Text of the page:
{June 8, 2009}   Being a teacher

Some time ago, I came across this text by Frank  McCourt, who at almost the end of a thirty year career teaching in the New York City public high schools,  related the following conversation he had with a beginning teacher:

“A young substitute teacher sat beside me in the teacher’s cafeteria. She was to start her regular teaching career in September and could I offer her any advice?

Find what you love and do it. That´s what it boils down to. I admit I didn´t always love teaching. I was out of my depth. You´re on your own in the classroom, one man or woman facing five classes every day, five classes of teenagers. One unit of energy against one hundred and seventy-five units of energy, one hundred and seventy-five ticking bombs, and you have to find ways of saving your own life. They may like you, they may even love you, but they are young and it is the business of the young to push the old off the planet. I know I´m exaggerating but it´s like a boxer going into the ring or a bullfighter into the arena. You can be knocked out or gored and that´s the end of your teaching career. But if you hang on you learn the tricks. It´s hard but you have to make yourself comfortable in the classroom. You have to be selfish. The airlines tell you if oxygen fails you are to put on your mask first, even if your instinct is to save the child.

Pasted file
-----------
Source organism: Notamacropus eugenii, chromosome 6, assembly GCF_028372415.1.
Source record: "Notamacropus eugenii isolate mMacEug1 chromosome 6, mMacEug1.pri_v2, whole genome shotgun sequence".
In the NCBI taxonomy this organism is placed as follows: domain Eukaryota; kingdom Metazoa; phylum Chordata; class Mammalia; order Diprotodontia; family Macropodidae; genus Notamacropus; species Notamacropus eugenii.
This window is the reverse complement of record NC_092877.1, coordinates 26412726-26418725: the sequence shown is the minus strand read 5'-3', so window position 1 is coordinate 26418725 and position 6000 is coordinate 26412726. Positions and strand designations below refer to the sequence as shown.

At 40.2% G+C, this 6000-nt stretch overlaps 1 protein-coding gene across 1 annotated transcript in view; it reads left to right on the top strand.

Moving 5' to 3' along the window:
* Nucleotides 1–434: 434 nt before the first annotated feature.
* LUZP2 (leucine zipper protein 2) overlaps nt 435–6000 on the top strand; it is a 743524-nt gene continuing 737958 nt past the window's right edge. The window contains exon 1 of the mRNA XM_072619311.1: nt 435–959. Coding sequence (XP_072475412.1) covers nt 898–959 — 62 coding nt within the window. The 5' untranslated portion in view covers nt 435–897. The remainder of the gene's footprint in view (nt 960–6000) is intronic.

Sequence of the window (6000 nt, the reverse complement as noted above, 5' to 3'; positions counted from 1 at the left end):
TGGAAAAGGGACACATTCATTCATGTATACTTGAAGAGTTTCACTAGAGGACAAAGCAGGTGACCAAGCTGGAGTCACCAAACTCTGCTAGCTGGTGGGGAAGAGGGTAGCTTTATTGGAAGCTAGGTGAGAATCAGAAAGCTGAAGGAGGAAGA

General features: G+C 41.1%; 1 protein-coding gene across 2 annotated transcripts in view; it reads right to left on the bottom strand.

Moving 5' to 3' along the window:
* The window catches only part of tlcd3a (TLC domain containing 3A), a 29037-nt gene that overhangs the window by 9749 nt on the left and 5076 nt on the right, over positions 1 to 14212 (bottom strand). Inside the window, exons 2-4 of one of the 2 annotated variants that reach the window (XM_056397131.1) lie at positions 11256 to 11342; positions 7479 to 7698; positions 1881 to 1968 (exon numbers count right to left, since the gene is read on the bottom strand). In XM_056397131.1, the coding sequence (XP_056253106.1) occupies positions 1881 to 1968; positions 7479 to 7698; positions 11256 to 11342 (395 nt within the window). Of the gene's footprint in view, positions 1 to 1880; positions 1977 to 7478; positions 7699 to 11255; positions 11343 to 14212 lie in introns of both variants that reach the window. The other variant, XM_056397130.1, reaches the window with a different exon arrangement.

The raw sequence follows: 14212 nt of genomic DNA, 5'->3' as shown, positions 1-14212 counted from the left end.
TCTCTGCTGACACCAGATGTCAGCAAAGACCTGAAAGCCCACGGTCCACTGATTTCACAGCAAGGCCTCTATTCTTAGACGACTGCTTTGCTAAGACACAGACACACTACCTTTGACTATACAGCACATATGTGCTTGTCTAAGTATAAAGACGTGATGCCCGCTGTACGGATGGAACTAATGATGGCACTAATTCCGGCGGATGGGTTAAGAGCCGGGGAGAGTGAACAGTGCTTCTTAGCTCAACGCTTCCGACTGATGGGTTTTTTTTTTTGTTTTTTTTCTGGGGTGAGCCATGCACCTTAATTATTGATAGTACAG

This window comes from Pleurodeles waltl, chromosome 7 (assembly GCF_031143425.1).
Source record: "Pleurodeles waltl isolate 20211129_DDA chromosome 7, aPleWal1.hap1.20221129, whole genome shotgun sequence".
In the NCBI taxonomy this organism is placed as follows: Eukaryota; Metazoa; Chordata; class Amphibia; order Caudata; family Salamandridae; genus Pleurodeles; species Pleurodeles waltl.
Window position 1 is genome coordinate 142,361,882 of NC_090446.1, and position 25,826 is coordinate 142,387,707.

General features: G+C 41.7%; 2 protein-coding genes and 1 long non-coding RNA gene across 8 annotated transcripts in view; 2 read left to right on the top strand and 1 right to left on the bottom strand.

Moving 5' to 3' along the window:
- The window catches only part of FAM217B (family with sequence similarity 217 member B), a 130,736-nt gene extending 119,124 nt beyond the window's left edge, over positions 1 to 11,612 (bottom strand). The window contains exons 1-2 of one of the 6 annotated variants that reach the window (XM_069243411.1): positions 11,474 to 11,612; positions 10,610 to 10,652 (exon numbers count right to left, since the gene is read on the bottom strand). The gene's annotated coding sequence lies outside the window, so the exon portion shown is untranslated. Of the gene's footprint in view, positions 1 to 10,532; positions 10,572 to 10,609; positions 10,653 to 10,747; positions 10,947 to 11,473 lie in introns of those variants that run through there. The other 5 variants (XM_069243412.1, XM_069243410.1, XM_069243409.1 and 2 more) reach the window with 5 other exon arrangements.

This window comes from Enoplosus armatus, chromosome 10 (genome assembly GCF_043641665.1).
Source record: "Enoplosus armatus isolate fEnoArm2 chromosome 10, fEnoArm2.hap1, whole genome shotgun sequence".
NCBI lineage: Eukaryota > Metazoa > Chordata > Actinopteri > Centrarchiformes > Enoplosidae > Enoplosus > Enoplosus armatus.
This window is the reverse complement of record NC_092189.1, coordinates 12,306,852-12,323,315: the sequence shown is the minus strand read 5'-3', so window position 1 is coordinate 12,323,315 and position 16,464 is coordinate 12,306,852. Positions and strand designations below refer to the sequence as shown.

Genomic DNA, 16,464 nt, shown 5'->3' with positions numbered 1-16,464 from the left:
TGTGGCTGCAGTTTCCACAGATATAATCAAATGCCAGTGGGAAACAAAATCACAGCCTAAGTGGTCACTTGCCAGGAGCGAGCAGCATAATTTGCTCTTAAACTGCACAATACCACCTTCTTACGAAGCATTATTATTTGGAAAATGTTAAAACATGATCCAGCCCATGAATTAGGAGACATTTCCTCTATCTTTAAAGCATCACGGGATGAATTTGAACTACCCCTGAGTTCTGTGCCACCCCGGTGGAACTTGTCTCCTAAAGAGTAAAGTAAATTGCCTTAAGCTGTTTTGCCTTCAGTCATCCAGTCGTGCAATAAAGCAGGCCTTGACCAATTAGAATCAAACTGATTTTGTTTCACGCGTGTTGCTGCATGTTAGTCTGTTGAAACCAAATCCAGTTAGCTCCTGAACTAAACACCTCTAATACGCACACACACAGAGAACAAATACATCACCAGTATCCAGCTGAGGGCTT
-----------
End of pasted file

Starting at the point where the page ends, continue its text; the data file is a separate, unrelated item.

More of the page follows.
The classroom is a place of high drama. You´ll never know what you´ve done to, or for, the hundreds coming and going. You see them leaving the classroom: dreamy, flat, sneering, admiring, smiling, puzzled. After a few years you develop antennae. You can tell when you´ve reached them or alienated them. It´s chemistry. It´s psychology. It´s animal instinct. You are with the kids and, as long as you want to be a teacher, there´s no escape. Don´t expect help from the people who´ve escaped the classroom, the higher-ups. They´re busy going to lunch and thinking higher thoughts. It´s you and the kids. So, there´s the bell. See you later. Find what you love and do it.


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